Recommendation of lamivudine-to-entecavir switching treatment in chronic hepatitis B responders: Randomized controlled trial.
Author(s): Matsuura K, Tanaka Y, Kusakabe A, Hige S, Inoue J, Komatsu M, Kuramitsu T, Hirano K, Ohno T, Hasegawa I, Kobashi H, Hino K, Hiasa Y, Nomura H, Sugauchi F, Nojiri S, Joh T, Mizokami M
Affiliation(s): Department of Virology and Liver Unit, Nagoya City University Graduate School of Medical Sciences Department of Gastroenterology and Metabolism, Nagoya City University Graduate School of Medical Sciences Department of Gastroenterology, Social Insurance Chukyo Hospital Department of Gastroenterology, Nagoya Koseiin Medical Welfare Center, Nagoya Department of Internal Medicine, Hokkaido University Graduate School of Medicine, Sapporo Department of Gastroenterology, Tohoku University Graduate School of Medicine, Sendai Department of Gastroenterology, Akita City Hospital Kuramitsu Clinic, Akita Department of Gastroenterology and Hepatology, Juntendo University Shizuoka Hospital, Izunokuni Department of Gastroenterology and Hepatology, Okayama University Graduate School of Medicine, Dentistry, and Pharmaceutical Sciences Department of Hepatology and Pancreatology, Kawasaki Medical University, Okayama Department of Gastroenterology and Metabology, Ehime University Graduate School of Medicine, Ehime The Center for Liver Diseases, Shin-Kokura Hospital, Kitakyushu The Research Center for Hepatitis and Immunology, National Center for Global Health and Medicine, Ichikawa, Japan.
Publication date & source: 2011-06, Hepatol Res., 41(6):505-511. Epub 2011 May 18.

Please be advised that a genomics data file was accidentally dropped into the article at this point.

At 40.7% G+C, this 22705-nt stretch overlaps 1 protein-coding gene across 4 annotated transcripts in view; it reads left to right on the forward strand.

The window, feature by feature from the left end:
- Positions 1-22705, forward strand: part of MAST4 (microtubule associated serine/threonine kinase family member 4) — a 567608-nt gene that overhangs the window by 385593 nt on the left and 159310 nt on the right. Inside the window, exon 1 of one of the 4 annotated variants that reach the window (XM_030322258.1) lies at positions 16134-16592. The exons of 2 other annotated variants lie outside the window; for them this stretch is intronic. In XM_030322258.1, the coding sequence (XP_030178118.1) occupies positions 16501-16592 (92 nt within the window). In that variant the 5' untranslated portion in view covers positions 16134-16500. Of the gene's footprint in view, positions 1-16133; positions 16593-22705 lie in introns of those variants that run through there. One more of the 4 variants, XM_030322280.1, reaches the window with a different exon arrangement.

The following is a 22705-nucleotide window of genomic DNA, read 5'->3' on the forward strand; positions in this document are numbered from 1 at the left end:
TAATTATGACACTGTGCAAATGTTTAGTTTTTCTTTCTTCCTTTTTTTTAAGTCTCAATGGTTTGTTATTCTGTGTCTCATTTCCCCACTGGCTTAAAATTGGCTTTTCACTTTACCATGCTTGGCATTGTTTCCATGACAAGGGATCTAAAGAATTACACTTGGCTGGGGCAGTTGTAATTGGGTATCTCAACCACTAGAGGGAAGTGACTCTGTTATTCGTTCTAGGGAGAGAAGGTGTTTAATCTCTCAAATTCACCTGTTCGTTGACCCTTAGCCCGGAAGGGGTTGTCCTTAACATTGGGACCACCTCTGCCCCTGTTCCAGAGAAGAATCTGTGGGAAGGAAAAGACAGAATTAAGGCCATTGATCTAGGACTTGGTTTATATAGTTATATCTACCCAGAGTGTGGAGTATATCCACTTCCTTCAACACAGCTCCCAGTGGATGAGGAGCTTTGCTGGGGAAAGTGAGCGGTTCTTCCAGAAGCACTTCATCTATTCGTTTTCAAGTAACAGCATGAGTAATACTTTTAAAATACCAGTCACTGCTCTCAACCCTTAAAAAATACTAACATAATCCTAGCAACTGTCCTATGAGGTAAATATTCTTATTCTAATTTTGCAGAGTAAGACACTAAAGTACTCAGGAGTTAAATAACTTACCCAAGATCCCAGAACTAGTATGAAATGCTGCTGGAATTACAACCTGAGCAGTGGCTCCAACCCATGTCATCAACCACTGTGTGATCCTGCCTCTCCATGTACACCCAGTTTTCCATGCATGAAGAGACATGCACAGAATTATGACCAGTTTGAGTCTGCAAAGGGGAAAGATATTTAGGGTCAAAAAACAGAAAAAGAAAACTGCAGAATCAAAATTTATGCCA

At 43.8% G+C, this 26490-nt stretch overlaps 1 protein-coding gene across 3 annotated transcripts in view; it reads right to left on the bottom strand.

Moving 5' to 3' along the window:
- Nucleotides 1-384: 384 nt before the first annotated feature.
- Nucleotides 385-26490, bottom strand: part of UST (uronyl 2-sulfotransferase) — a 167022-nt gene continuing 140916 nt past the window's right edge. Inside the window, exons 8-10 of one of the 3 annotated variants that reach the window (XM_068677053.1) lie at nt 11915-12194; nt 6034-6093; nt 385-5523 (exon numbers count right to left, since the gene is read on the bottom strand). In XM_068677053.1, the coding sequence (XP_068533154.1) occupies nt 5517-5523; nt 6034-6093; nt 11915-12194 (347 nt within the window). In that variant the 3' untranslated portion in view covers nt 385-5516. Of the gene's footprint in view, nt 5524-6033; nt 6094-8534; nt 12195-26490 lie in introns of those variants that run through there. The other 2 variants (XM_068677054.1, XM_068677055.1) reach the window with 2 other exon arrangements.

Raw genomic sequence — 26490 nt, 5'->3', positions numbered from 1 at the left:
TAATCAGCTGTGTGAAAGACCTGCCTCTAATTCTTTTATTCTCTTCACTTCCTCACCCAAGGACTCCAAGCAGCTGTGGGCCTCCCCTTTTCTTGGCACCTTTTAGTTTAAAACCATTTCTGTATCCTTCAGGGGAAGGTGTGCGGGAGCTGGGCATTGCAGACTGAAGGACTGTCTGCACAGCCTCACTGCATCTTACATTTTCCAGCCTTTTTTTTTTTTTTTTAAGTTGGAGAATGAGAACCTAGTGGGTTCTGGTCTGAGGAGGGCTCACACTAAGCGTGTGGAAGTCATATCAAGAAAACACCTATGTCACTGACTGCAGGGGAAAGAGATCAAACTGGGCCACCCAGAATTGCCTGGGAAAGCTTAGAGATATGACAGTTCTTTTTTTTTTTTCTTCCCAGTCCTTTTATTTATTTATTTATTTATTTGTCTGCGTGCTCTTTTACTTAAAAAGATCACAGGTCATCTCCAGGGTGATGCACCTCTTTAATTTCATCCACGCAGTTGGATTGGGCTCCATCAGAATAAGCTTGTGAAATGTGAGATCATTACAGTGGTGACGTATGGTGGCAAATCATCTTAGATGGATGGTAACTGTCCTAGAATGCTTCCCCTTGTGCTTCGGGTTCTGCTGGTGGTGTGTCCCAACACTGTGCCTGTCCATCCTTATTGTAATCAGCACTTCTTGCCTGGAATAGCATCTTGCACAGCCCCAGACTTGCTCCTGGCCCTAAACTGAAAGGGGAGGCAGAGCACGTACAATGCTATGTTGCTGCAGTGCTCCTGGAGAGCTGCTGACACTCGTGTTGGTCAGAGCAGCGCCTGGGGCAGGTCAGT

Aim: In the 2007-2008 guidelines of the study group (Ministry of Health, Labor and Welfare of Japan), lamivudine (LAM)-continuous treatment was recommended in patients treated with LAM for more than 3 years who maintained hepatitis B virus (HBV) DNA less than 2.6 log copies/mL, because in these patients LAM resistance might exist and switching treatment to entecavir (ETV) might cause ETV resistance. However, there was no evidence on whether switching treatment to ETV- or LAM-continuous treatment was better in those patients. In the present study, we performed a randomized controlled trial of LAM-to-ETV switching treatment. Methods: Twenty-seven patients treated with LAM for more than 3 years whose HBV DNA levels were less than 2.6 log copies/mL were enrolled and randomly divided into two groups, LAM-continued group or switching to ETV group. Then, we examined incidence of virological breakthrough (VBT) and breakthrough hepatitis (BTH) in each group. Results: There was no BTH in any of the patients. VBT was observed in six patients of the LAM group (6/15, 40%), and no patient of the ETV group (0/11, 0%) (P = 0.02). The differences of the proportion of cumulated VBT using a log-rank test with Kaplan-Meier analysis were significant between the LAM and ETV groups (P = 0.025). Conclusion: In patients treated with LAM for more than 3 years maintaining HBV DNA less than 2.6 log copies/mL, switching treatment to ETV is recommended at least during the 2 years' follow-up period. (c) 2011 The Japan Society of Hepatology.